Outrage over provocative film spreads, targets US
SANAA / WASHINGTON
Like in Libya and Egypt, Yemenis protest a film ridiculing Islam’s Prophet Muhammad at the gate of the US Embassy during a demonstration in the capital, Sanaa. AP photoWashington has sent its naval and aerial forces to Libya as protests against U.S. embassies triggered by anger over an anti-Islam movie spread to other countries in the region yesterday, alarming all its diplomatic missions.
The Libyan mob attack on the U.S. Consulate in Benghazi on Sept. 11 that resulted in the killings of four Americans has spread to several countries, as one was killed in Yemen during demonstrations. Yemeni police yesterday shot dead a protester and five other protesters were injured outside the U.S. Embassy in Sanaa, shortly after ejecting crowds that stormed the mission’s compound, a security official said.
Riot police fired warning shots and tear gas early yesterday outside the U.S. Embassy in Cairo to subdue hundreds of protestors. Yemeni President Abdrabuh Mansur Hadi apologized to U.S. President Barack Obama and the American people for the acts of the “mob” and ordered a probe into the attack, Saba state news agency said.
More than 200 Palestinians angered by the film held a demonstration in front of the U.S. Embassy in Tel Aviv, Israel, CNN reported. Iranian protesters yesterday gathered in front of the Swiss Embassy in Tehran, which represents U.S. interests in the country, semi-official Fars news agency reported.
US distances itself from film
Meanwhile, U.S. Secretary of State Hillary Clinton distanced yesterday the U.S. from the film which triggered the protests. “We absolutely reject its content and message,” she said. “To us, to me personally, this video is disgusting and reprehensible. It appears to have a deeply cynical purpose: to denigrate a great religion and to provoke rage.”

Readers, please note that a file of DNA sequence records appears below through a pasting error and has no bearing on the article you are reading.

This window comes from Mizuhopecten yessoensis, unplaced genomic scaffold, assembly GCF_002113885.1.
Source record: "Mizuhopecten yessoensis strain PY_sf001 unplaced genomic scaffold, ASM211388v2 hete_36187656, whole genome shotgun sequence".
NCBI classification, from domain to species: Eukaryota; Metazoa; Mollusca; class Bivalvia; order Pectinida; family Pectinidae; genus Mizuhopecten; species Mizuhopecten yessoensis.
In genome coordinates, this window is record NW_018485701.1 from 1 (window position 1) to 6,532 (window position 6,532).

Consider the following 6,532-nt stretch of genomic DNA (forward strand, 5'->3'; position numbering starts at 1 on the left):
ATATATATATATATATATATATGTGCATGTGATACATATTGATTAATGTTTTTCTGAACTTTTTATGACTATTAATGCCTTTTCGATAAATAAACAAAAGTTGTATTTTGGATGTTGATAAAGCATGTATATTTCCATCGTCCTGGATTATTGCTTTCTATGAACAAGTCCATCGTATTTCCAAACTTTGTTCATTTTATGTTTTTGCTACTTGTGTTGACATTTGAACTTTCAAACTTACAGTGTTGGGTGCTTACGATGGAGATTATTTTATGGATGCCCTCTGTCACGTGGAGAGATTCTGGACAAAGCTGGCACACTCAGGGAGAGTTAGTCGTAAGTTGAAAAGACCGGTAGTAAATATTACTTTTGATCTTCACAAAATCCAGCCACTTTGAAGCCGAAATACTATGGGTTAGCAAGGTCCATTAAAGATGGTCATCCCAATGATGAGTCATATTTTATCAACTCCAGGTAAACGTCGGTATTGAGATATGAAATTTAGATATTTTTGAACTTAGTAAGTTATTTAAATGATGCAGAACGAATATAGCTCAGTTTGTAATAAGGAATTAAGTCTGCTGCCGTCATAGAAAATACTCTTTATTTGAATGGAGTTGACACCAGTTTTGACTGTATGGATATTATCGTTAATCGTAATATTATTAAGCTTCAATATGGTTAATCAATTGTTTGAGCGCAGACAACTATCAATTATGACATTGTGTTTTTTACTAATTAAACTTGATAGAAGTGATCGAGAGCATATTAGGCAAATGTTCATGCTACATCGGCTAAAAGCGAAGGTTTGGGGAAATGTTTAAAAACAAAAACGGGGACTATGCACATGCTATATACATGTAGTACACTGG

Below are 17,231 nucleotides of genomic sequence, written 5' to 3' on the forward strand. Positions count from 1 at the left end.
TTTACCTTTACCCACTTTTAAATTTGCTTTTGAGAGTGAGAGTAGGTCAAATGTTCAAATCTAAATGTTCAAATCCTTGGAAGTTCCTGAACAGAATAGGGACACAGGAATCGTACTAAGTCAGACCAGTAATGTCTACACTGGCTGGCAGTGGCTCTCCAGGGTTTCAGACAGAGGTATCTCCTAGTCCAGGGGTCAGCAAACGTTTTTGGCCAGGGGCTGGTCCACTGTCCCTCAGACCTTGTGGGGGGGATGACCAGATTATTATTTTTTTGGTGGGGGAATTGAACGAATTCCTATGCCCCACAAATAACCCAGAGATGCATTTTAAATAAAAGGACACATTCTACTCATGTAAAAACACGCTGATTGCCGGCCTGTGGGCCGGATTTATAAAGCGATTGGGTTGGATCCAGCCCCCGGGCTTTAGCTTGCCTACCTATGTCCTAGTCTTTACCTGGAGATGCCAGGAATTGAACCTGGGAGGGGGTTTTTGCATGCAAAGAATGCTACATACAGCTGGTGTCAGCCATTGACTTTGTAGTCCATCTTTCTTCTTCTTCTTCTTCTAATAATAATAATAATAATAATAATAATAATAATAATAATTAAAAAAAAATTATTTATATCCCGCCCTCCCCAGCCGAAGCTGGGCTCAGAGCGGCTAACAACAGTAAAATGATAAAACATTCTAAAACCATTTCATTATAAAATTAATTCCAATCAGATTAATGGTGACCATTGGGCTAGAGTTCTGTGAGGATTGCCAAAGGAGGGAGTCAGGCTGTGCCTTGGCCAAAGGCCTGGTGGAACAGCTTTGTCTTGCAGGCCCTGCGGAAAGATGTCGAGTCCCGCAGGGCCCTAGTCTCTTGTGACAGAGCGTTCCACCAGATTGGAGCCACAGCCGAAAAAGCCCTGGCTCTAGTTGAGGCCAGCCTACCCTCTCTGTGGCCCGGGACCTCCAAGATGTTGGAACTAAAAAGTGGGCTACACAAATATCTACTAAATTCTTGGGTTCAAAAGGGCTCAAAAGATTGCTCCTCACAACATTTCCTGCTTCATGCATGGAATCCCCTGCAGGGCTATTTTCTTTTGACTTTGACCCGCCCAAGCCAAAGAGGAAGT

In response to the attack Sept. 11, the United States is deploying warships and surveillance drones in its hunt for those who killed the four Americans in Libya. The United States dispatched two naval destroyers to waters off Libya and deployed a 50-strong counterterrorism team of U.S. Marines to bolster security at its Tripoli embassy.
The United States also has unmanned drone aircraft at its disposal to help Tripoli track militants who may have carried out the attack, officials said. Libya has launched an inquiry into the Benghazi attack, amid growing speculation that al-Qaeda militants among the frenzied mob carried out the assault rather than simple demonstrators.
In Cairo, crowds protesting at the U.S. Embassy the same day as the Benghazi attack climbed its walls and tore down an American flag, which they replaced briefly with a black Islamist flag. The protests continued yesterday, with protesters clashing with police near the U.S. mission. Speaking during a visit to Brussels, Egyptian President Mohammed Morsi said he had spoken to Obama and condemned “in the clearest terms” the attacks on the U.S. Embassy.
He also harshly criticized the movie, which came to attention in Egypt after its trailer was dubbed into Arabic and posted on YouTube. YouTube blocked access to the film in Egypt and Libya on Sept. 12, while Afghanistan blocked access to the video-sharing website.
Afghanistan President Hamid Karzai postponed his visit to Norway for fear of violence at home over the anti-Islam film, officials said yesterday. India, Indonesia, Pakistan, Bangladesh and the Philippines issued an alert to the security forces deployed outside U.S. diplomatic missions. In Iraq hundreds of Shiites demanded the closure of the U.S. Embassy in Baghdad and burned American flags. The U.S. consulate in Berlin was evacuated as a precaution yesterday after an employee reported a strange smell from an envelope, but police said no dangerous materials were found.